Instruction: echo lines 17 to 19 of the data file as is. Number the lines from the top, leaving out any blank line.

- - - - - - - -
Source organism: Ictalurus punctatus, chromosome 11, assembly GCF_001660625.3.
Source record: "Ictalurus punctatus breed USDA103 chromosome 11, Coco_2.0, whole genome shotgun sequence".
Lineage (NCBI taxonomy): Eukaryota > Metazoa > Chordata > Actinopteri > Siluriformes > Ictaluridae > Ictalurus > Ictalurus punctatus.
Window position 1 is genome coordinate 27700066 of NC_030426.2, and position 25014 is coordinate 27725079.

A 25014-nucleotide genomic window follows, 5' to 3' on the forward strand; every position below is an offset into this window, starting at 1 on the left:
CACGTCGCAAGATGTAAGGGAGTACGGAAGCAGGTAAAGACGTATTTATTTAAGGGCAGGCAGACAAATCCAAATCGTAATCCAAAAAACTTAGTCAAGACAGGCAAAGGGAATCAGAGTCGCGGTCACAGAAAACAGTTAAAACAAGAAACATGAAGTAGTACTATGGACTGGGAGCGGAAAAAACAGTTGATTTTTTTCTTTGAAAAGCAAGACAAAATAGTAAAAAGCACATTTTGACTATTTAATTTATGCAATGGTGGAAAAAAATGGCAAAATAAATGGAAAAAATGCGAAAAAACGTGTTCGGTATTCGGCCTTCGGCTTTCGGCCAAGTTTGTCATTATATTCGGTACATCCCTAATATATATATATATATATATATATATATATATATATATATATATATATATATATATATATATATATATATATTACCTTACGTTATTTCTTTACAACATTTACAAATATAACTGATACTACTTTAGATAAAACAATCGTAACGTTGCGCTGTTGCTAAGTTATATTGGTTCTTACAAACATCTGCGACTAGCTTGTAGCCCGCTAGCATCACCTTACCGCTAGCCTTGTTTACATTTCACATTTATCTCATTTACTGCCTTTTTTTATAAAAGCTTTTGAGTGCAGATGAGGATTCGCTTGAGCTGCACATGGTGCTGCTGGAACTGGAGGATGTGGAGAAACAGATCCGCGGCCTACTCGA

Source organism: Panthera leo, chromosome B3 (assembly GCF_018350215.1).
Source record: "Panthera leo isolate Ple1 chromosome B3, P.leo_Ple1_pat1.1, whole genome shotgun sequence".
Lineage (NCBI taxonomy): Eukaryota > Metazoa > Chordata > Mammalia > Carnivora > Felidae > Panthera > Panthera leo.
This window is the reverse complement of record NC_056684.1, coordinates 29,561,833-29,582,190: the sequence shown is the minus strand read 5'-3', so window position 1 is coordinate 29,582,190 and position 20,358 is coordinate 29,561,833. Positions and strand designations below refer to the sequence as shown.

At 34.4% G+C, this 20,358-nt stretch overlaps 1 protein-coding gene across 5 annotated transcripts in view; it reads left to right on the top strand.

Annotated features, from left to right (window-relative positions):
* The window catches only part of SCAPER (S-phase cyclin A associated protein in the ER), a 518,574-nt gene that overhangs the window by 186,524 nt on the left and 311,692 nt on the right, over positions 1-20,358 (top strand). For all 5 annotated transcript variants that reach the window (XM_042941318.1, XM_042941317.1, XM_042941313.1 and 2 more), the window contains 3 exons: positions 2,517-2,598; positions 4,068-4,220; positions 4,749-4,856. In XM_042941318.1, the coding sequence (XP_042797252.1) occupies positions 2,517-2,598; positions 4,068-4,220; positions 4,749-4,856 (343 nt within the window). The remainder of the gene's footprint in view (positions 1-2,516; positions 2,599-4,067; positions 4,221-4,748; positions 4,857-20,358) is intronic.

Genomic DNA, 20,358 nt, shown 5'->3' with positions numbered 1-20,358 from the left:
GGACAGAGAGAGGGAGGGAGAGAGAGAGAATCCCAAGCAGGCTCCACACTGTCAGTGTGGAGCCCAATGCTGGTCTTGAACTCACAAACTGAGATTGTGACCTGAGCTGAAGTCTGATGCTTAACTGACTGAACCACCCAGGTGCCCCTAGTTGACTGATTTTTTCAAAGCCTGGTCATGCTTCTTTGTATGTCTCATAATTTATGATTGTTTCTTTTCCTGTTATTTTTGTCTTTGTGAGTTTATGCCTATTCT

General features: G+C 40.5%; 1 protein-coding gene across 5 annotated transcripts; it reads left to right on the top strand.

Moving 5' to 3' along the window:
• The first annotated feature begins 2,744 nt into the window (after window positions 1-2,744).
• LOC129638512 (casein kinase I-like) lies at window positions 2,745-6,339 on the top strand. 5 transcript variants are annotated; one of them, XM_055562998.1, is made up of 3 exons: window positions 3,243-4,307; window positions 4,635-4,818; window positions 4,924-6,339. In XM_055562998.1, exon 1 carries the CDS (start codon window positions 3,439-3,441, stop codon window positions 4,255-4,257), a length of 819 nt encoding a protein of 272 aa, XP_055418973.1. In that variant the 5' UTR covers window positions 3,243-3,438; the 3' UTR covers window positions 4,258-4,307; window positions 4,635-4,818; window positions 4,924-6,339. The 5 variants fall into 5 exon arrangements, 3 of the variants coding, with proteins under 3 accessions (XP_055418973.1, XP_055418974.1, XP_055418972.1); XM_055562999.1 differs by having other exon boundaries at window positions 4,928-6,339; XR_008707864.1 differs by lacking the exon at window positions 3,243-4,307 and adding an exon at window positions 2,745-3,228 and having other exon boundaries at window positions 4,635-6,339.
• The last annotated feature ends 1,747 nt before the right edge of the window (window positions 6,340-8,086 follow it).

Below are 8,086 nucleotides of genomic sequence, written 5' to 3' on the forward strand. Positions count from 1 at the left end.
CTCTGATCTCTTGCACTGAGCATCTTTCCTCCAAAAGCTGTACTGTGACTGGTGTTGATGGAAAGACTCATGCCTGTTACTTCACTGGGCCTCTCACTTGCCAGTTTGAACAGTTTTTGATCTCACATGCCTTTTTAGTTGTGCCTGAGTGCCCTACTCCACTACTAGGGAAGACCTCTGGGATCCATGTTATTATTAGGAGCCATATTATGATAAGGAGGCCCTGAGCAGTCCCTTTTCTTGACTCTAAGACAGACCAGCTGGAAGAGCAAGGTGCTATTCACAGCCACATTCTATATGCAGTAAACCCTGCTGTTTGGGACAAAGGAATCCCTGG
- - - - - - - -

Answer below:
Moving 5' to 3' along the window:
• The first annotated feature begins 2,744 nt into the window (after window positions 1-2,744).
• LOC129638512 (casein kinase I-like) lies at window positions 2,745-6,339 on the top strand. 5 transcript variants are annotated; one of them, XM_055562998.1, is made up of 3 exons: window positions 3,243-4,307; window positions 4,635-4,818; window positions 4,924-6,339. In XM_055562998.1, exon 1 carries the CDS (start codon window positions 3,439-3,441, stop codon window positions 4,255-4,257), a length of 819 nt encoding a protein of 272 aa, XP_055418973.1. In that variant the 5' UTR covers window positions 3,243-3,438; the 3' UTR covers window positions 4,258-4,307; window positions 4,635-4,818; window positions 4,924-6,339. The 5 variants fall into 5 exon arrangements, 3 of the variants coding, with proteins under 3 accessions (XP_055418973.1, XP_055418974.1, XP_055418972.1); XM_055562999.1 differs by having other exon boundaries at window positions 4,928-6,339; XR_008707864.1 differs by lacking the exon at window positions 3,243-4,307 and adding an exon at window positions 2,745-3,228 and having other exon boundaries at window positions 4,635-6,339.